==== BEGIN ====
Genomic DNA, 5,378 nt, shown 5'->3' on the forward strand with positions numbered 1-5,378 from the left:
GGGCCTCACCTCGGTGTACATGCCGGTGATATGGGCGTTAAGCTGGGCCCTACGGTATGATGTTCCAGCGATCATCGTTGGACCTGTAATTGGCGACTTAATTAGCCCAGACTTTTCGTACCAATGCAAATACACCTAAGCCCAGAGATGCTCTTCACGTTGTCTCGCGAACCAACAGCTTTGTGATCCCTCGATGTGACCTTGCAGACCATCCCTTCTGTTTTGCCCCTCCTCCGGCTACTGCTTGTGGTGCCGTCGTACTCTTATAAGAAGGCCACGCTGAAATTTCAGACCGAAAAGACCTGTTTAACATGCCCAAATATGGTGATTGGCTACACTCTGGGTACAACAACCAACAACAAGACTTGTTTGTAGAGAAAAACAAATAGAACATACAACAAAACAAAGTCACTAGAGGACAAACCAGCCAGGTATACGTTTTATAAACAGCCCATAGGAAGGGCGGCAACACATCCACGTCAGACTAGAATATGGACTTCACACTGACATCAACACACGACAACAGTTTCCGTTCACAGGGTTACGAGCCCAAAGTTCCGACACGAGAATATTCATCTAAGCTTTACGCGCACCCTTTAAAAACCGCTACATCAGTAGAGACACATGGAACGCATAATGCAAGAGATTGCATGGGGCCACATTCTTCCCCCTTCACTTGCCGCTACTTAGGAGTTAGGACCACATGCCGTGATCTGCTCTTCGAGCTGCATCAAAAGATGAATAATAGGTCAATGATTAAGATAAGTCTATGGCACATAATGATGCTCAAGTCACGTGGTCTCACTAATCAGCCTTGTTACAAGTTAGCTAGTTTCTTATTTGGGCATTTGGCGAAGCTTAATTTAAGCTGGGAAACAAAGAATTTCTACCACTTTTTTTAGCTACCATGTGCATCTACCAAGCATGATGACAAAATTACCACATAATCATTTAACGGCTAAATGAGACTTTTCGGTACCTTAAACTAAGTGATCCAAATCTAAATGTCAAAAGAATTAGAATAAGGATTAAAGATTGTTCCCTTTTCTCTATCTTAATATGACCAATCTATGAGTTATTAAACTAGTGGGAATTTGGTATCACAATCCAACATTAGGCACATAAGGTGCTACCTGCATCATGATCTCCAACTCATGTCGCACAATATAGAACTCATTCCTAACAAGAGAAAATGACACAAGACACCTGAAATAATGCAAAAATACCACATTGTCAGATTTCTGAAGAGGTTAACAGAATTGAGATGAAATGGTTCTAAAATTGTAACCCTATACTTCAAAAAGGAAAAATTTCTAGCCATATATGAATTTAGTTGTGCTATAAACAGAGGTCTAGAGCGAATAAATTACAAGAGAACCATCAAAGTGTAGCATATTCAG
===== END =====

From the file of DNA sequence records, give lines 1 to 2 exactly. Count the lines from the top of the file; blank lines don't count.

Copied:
Genomic DNA, 5,378 nt, shown 5'->3' on the forward strand with positions numbered 1-5,378 from the left:
GGGCCTCACCTCGGTGTACATGCCGGTGATATGGGCGTTAAGCTGGGCCCTACGGTATGATGTTCCAGCGATCATCGTTGGACCTGTAATTGGCGACTTAATTAGCCCAGACTTTTCGTACCAATGCAAATACACCTAAGCCCAGAGATGCTCTTCACGTTGTCTCGCGAACCAACAGCTTTGTGATCCCTCGATGTGACCTTGCAGACCATCCCTTCTGTTTTGCCCCTCCTCCGGCTACTGCTTGTGGTGCCGTCGTACTCTTATAAGAAGGCCACGCTGAAATTTCAGACCGAAAAGACCTGTTTAACATGCCCAAATATGGTGATTGGCTACACTCTGGGTACAACAACCAACAACAAGACTTGTTTGTAGAGAAAAACAAATAGAACATACAACAAAACAAAGTCACTAGAGGACAAACCAGCCAGGTATACGTTTTATAAACAGCCCATAGGAAGGGCGGCAACACATCCACGTCAGACTAGAATATGGACTTCACACTGACATCAACACACGACAACAGTTTCCGTTCACAGGGTTACGAGCCCAAAGTTCCGACACGAGAATATTCATCTAAGCTTTACGCGCACCCTTTAAAAACCGCTACATCAGTAGAGACACATGGAACGCATAATGCAAGAGATTGCATGGGGCCACATTCTTCCCCCTTCACTTGCCGCTACTTAGGAGTTAGGACCACATGCCGTGATCTGCTCTTCGAGCTGCATCAAAAGATGAATAATAGGTCAATGATTAAGATAAGTCTATGGCACATAATGATGCTCAAGTCACGTGGTCTCACTAATCAGCCTTGTTACAAGTTAGCTAGTTTCTTATTTGGGCATTTGGCGAAGCTTAATTTAAGCTGGGAAACAAAGAATTTCTACCACTTTTTTTAGCTACCATGTGCATCTACCAAGCATGATGACAAAATTACCACATAATCATTTAACGGCTAAATGAGACTTTTCGGTACCTTAAACTAAGTGATCCAAATCTAAATGTCAAAAGAATTAGAATAAGGATTAAAGATTGTTCCCTTTTCTCTATCTTAATATGACCAATCTATGAGTTATTAAACTAGTGGGAATTTGGTATCACAATCCAACATTAGGCACATAAGGTGCTACCTGCATCATGATCTCCAACTCATGTCGCACAATATAGAACTCATTCCTAACAAGAGAAAATGACACAAGACACCTGAAATAATGCAAAAATACCACATTGTCAGATTTCTGAAGAGGTTAACAGAATTGAGATGAAATGGTTCTAAAATTGTAACCCTATACTTCAAAAAGGAAAAATTTCTAGCCATATATGAATTTAGTTGTGCTATAAACAGAGGTCTAGAGCGAATAAATTACAAGAGAACCATCAAAGTGTAGCATATTCAG